Wrestlers finish third at Western camp | CraigDailyPress.com

Wrestlers finish third at Western camp

The youth movement for the Moffat County wrestling will continue for another year. At least that’s the initial report after the team attended Western State College’s wrestling camp in Gunnison from June 7-14.

“I was pleased,” coach Roman Gutierrez said. “Other than our first day, we wrestled well.”

The team camp consisted of four days of wrestling in which teams faced each other in dual formats.

The Bulldogs finished the week with a 14-2 dual record. Their two losses came on the first day of wrestling with a three-point loss to Fruita-Monument and a one-point loss to Palisade.

“We were rusty the first day,” senior-to-be Daniel Cramblett said. “After that we were on fire.”

Moffat County defeated Palisade by 16 points the second time they faced. That match was for third place.

“If we don’t have a bad first day we could have easily took the thing,” Gutierrez said.

“I really thought the younger guys stepped it up the rest of the time,” senior-to-be and defending state champion Korey Kostur said. “We’re going to be a tough team.”

Cramblett and Kostur were one of five Bulldogs to come away from the tournament with only one loss. Future juniors Brice Boling, Jake Breslin and Nick Navratil joined the two seniors with only one loss.

Cramblett (145-pounds) lost to third-place state finisher Cody Clark of Meeker, 4-1. Kostur (152) lost 4-2 to Pueblo South’s Adam Urenda, who finished fourth at state. Pueblo South’s Victor Sanchez, a third place-finisher, defeated Boling in a 112-pound match.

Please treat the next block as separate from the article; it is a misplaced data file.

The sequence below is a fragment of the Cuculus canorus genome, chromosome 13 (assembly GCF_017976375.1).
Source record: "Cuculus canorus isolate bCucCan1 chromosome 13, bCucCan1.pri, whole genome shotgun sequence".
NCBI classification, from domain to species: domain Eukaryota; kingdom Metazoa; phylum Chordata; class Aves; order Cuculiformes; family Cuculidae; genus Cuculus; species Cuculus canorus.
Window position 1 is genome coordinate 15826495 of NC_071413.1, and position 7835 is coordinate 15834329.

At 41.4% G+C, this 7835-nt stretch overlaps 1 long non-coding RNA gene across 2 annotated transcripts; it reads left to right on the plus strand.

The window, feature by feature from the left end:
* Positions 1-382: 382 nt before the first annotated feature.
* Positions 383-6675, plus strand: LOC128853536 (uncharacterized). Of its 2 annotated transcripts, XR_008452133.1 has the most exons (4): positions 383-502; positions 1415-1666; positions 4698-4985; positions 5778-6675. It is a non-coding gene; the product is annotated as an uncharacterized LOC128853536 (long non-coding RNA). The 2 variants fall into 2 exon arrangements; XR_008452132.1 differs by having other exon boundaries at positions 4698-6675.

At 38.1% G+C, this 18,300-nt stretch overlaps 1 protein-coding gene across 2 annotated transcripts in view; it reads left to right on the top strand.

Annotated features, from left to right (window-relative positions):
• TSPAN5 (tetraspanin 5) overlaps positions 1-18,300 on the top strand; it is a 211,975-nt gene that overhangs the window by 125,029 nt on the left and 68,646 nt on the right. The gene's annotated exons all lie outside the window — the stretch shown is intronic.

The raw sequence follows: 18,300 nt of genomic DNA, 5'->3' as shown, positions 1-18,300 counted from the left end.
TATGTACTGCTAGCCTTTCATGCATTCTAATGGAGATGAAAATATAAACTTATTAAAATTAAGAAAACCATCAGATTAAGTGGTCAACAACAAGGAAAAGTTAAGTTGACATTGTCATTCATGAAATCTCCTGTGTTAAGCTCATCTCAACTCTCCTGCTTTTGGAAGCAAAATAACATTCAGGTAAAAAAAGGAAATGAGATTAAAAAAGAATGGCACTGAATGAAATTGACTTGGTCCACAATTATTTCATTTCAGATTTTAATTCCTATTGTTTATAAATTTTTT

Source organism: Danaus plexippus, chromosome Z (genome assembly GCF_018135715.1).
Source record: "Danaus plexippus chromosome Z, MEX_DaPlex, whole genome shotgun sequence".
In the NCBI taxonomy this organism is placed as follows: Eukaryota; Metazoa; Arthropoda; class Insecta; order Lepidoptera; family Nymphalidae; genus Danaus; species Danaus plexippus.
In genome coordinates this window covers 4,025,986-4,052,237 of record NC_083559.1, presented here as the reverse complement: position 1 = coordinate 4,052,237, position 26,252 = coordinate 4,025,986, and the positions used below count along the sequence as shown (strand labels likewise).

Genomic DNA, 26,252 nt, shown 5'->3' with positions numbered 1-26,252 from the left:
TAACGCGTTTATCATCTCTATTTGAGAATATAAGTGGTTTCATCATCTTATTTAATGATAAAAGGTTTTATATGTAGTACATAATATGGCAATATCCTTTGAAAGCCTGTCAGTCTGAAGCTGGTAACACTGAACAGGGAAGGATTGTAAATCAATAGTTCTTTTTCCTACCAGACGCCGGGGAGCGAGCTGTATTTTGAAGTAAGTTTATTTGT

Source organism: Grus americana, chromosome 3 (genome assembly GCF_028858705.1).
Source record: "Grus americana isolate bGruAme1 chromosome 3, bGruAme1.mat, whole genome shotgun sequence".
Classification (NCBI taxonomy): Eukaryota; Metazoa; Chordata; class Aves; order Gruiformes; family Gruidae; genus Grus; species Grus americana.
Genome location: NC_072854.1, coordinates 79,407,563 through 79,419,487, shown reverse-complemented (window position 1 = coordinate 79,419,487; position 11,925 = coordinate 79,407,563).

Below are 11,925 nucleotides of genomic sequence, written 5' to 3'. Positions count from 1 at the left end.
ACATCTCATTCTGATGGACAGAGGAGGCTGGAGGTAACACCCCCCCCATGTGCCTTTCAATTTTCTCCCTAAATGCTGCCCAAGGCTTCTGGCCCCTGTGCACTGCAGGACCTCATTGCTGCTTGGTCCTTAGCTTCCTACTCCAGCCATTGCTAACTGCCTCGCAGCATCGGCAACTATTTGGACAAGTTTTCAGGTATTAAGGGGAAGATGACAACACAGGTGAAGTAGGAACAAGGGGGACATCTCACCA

“Our underclassmen who had varsity experience wrestled well,” Gutierrez said.

Breslin, a first-year varsity wrestler as a sophomore, said he gained confidence from his 14-1 record.

“I felt like I was better,” he said. “I felt stronger too because I’ve been lifting weights. That helped a lot.”

Moffat County forfeited 12 points each dual without wrestlers in the 215 and heavyweight classes. Gutierrez said that with two or three exceptions, the group that went to the camp was close to next year’s top team.

Kostur and Cramblett are the only two seniors on the team. Often, the team relies on the senior class to carry it.

“It is a lot different,” Kostur said. “But a lot of the younger guys have varsity experience.”

Ten of the returning wrestlers this season saw varsity time last year.

The camp champion was Class 5A Eaglecrest. Gutierrez said he thought his team could have matched up with the champions well.

“We never saw them,” he said, “but the way the teams lined up we would have competed tough against them.”

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